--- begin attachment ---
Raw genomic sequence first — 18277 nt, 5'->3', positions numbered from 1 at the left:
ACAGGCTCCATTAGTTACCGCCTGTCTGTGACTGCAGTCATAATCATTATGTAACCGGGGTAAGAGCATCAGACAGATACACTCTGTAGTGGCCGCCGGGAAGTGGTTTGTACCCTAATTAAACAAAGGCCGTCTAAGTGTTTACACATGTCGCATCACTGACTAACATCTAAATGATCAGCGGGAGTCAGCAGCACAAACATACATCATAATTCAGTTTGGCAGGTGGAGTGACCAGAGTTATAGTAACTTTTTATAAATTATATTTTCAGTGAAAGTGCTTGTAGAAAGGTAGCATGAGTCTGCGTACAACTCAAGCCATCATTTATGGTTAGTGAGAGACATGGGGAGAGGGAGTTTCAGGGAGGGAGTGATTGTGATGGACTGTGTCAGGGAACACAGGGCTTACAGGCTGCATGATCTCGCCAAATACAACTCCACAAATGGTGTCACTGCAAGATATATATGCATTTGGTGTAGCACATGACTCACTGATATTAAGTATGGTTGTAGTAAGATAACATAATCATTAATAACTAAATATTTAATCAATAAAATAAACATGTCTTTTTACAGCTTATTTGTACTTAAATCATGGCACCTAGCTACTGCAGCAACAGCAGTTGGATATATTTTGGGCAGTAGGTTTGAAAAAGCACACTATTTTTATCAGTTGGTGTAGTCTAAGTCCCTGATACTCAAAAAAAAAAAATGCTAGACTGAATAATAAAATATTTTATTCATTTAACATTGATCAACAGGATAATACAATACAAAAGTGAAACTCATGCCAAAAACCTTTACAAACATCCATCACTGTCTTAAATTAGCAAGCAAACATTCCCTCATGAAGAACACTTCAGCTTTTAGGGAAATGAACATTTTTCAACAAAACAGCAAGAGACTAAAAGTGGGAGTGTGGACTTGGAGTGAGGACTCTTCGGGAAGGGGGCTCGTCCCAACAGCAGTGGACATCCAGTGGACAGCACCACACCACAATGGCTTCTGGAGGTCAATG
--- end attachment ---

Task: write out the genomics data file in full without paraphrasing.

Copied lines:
Raw genomic sequence first — 18277 nt, 5'->3', positions numbered from 1 at the left:
ACAGGCTCCATTAGTTACCGCCTGTCTGTGACTGCAGTCATAATCATTATGTAACCGGGGTAAGAGCATCAGACAGATACACTCTGTAGTGGCCGCCGGGAAGTGGTTTGTACCCTAATTAAACAAAGGCCGTCTAAGTGTTTACACATGTCGCATCACTGACTAACATCTAAATGATCAGCGGGAGTCAGCAGCACAAACATACATCATAATTCAGTTTGGCAGGTGGAGTGACCAGAGTTATAGTAACTTTTTATAAATTATATTTTCAGTGAAAGTGCTTGTAGAAAGGTAGCATGAGTCTGCGTACAACTCAAGCCATCATTTATGGTTAGTGAGAGACATGGGGAGAGGGAGTTTCAGGGAGGGAGTGATTGTGATGGACTGTGTCAGGGAACACAGGGCTTACAGGCTGCATGATCTCGCCAAATACAACTCCACAAATGGTGTCACTGCAAGATATATATGCATTTGGTGTAGCACATGACTCACTGATATTAAGTATGGTTGTAGTAAGATAACATAATCATTAATAACTAAATATTTAATCAATAAAATAAACATGTCTTTTTACAGCTTATTTGTACTTAAATCATGGCACCTAGCTACTGCAGCAACAGCAGTTGGATATATTTTGGGCAGTAGGTTTGAAAAAGCACACTATTTTTATCAGTTGGTGTAGTCTAAGTCCCTGATACTCAAAAAAAAAAAATGCTAGACTGAATAATAAAATATTTTATTCATTTAACATTGATCAACAGGATAATACAATACAAAAGTGAAACTCATGCCAAAAACCTTTACAAACATCCATCACTGTCTTAAATTAGCAAGCAAACATTCCCTCATGAAGAACACTTCAGCTTTTAGGGAAATGAACATTTTTCAACAAAACAGCAAGAGACTAAAAGTGGGAGTGTGGACTTGGAGTGAGGACTCTTCGGGAAGGGGGCTCGTCCCAACAGCAGTGGACATCCAGTGGACAGCACCACACCACAATGGCTTCTGGAGGTCAATG